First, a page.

This is the account of my adventure at the Permaculture Design Course at Spiral Ridge in October of 2013 http://www.spiralridgepermaculture.com
Day 2 started with hearty breakfast…scrambled eggs, oatmeal, yogurt and assorted nice things to add to that like nuts, raisins, honey, jam etc. We also had coffee around the campfire every morning.
They assigned chores- animal care, working in the green house, and more boring stuff like dish washing and wood chopping. Some of our crew cheerfully volunteered for stuff like dish washing and wood chopping. Some of our crew cheerfully volunteered for humanure duty- which meant emptying the bucket into the humanure pile, which must cook for a year before it can go out as fertilizer. They don’t put it on vegetables. They cover each poop with cedar chips from an Amish saw mill. This was not a required duty.
Site Tour- we walked the upper part of the Farm…it was so interesting that we only got around to the top half. Some highlights…Water cistern attached to the Well- covered in insulation. and attached to a solar panel. Whenever the sun shines, water pumps into the cistern (5000 gal) which is used for clean drinking water and other uses. They also collect rain water from roofs, and grey water from washing and showers which is funneled into tanks and a pond.
We saw the herb garden next to the Cabin which contained some herbs I knew, and a lot I did not know, There was lots of blooming stuff including milk weed, so all week the Monarch butterflies stopped by for a snack on their way south for the winter. There were stinging nettles which are edible, but also have medicinal uses, Comfrey planted for it’s deep root that brings up nutrients, the leaves can be used as mulch. Yarrow and plantain are nutrient accumulators, There was a small Curly Willow next to the pond which can be cut down and will grow back from the roots (coppiced) There was a water plant in the pond… The herb garden area was a meandering Keyhole garden to improve edges and supply many different plants- there were about 100 different plants in about 100 sq feet- and room for more. The Cabin had 2 vines…a kiwi on one side… that was loaded with kiwis, and a hops plant on the other. There was also a fig tree that had ripe fruit on it.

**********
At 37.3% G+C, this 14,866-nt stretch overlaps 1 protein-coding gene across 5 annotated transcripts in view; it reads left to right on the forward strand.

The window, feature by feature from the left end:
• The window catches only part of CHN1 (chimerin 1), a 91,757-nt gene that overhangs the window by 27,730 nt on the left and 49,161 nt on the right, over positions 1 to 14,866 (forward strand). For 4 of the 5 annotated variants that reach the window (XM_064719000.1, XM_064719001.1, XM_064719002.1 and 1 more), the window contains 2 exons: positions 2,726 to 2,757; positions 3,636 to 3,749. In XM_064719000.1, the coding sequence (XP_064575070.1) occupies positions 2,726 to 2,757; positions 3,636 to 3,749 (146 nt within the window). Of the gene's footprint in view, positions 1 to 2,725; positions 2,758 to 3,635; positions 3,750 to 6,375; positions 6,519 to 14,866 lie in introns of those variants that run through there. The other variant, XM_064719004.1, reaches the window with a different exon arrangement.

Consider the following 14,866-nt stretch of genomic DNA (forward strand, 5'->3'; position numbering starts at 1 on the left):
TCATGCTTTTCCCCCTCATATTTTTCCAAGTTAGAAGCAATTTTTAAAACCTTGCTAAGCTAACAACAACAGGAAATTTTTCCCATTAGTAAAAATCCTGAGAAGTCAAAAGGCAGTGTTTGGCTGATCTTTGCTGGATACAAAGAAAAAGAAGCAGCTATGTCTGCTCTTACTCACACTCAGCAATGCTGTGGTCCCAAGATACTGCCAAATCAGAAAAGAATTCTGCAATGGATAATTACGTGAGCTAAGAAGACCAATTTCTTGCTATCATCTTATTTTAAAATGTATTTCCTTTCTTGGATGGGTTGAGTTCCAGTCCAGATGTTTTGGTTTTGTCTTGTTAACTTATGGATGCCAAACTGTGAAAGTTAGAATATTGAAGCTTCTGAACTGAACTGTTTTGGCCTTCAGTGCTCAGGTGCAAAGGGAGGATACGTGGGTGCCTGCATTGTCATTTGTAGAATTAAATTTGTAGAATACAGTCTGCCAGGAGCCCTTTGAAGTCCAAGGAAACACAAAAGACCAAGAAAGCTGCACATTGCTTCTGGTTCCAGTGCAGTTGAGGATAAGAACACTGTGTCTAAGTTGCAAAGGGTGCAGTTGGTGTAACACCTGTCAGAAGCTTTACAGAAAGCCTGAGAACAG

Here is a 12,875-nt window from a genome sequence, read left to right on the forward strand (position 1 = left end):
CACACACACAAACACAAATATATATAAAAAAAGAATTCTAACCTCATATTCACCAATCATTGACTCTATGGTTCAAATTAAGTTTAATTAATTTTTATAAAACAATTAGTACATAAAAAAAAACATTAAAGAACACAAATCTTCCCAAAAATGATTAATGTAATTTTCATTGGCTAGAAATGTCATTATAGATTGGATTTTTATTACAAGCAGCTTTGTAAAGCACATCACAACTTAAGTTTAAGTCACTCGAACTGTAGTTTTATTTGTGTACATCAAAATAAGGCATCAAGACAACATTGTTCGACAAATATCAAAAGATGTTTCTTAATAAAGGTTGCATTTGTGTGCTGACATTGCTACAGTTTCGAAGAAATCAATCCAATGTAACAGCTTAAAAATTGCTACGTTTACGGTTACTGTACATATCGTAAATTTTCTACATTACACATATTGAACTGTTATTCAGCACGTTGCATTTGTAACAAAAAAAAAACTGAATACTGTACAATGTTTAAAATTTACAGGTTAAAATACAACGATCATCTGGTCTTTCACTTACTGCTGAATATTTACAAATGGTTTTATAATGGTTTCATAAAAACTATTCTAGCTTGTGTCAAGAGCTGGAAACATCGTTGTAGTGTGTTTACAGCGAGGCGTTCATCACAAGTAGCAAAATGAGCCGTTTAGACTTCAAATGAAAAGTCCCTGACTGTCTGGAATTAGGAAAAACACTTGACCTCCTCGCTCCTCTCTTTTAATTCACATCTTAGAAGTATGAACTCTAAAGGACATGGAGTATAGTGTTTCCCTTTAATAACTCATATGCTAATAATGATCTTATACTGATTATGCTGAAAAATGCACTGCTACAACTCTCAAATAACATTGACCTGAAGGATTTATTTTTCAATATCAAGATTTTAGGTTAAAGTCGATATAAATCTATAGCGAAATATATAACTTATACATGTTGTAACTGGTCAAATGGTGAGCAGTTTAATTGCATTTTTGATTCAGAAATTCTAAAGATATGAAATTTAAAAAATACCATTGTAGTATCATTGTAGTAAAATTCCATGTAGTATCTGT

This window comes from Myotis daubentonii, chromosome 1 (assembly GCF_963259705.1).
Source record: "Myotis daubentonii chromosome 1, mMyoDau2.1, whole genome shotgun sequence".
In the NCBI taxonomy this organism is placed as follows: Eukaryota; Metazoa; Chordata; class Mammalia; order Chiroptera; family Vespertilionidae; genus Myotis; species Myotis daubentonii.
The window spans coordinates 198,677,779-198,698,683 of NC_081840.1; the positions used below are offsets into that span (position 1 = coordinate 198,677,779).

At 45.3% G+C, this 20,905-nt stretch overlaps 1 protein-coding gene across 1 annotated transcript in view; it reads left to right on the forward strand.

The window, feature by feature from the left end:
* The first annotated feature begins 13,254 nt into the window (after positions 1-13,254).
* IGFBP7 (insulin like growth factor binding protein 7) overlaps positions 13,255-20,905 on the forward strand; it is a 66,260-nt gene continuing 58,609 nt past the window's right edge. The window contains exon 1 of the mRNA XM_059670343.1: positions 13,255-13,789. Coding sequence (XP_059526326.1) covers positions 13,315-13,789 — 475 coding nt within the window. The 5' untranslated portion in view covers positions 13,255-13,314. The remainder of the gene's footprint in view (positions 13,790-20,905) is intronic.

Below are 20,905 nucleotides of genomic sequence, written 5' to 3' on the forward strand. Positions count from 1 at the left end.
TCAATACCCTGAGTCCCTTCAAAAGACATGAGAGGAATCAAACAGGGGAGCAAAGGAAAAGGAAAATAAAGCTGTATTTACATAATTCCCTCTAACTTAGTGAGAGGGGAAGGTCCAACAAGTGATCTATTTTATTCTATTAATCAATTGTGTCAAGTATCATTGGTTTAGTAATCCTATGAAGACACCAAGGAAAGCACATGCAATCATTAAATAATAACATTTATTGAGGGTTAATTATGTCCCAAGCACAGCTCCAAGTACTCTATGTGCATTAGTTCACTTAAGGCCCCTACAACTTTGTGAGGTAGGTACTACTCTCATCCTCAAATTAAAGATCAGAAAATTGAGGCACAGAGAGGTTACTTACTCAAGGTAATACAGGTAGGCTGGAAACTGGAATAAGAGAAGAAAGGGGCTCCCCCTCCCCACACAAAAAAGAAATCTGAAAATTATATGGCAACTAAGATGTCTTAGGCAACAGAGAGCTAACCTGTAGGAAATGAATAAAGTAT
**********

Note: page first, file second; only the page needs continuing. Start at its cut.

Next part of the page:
There is a 50 foot green house that has baby trees waiting to be planted, a large overgrown basil (maybe left over from the winter- I saw it outside as well, A barrel full of duckweed to restock the pond in the spring, a greenhouse inside that was insulated for warmer space- it was currently empty. There was a large metal tub which they us to mix up planting medium, which they make themselves from 3 or 4 ingredients.
We saw the rabbit hutch which fertilizes the worm composting operation, where they add coffee grounds and egg shells. They have 1 buck and 2 does, which can supply you with a rabbit every week if all goes well and you don’t name them. We fed the rabbits greens from the garden and rabbit kibble.
Next to the rabbits was the gate to the chicken house where they had 17 chickens one of which was a rooster. There was netting over the chicken house, probably to discourage hawks. The chicken house had 3 nesting boxes, which were accessible from outside, so you could open it to collect eggs. Ducks from the duck pond can come into that area, as well as the chickens can out into the duck area. Cliff doesn’t like the chickens too much, he thinks they scratch too much, he is planning to phase them out in favor of the ducks…but then they will have to hunt for eggs.
The Vegetable garden was below the greenhouse and was mostly finished with the summer vegetables, There were still lots of tomatoes, and comfrey was planted there as well as huge marigold plants. The water from the upper herb garden drained into the vegetable as well as some irrigating with a hose…which they also use to water the animals.
Lunches were generally soup and salad- They came up with amazing soups, and I loved all the salads. Jen made several different fermented sauerkrauts, but sometimes green salads and coleslaw, and always interesting dressing and condiments.
Wild design- only noted 2 things in my notes- but both are interesting. “Nothing in Nature is random- all is in patterns- based on energy flows” “By recognizing patterns we can manipulate and enhance energy flows. And one that is not in my notes. The answer to very many permaculture questions…”It depends…”
Patterns in Nature- One of my favorite classes. Dendritic patterns of trees both in the branches and roots…It reminded me of Antoni Gaudi and his amazing cathedral in Barcelona, Spain. Hexagon as in honey bees. Nesting patterns of tree rings and rainbows, Lobing as in flower petals and pine cones. Spirals…ahh the amazing spiral. Start with hair swirls and finger prints then move to zinnias and hurricanes. Then consider the Fibonacci sequence which is found all over in nature…it can be a whole blog in itself. Stars for explosions and dandelions, Snowflakes. And finally Overbeck Jet which is like breaking waves, and mushrooms and atomic bombs and bones connected, and musical frequencies. Imposing squares and rectangles on natural patterns creates problems- poor wind and water flow and less edge effect. Natural patterns are more harmonic.
After a delicious dinner, they set up the computer and we watched case studies on u-tube…Sepp Holtzer- the wild permaculturist in Austria, An edibile food forest in a Davis, California subdivision, Geoff Lawson an Australian permaculture guru talking about urban permaculture and several more. Totally exhausted, Miriam and I were both staying at the Farm, carpooled back.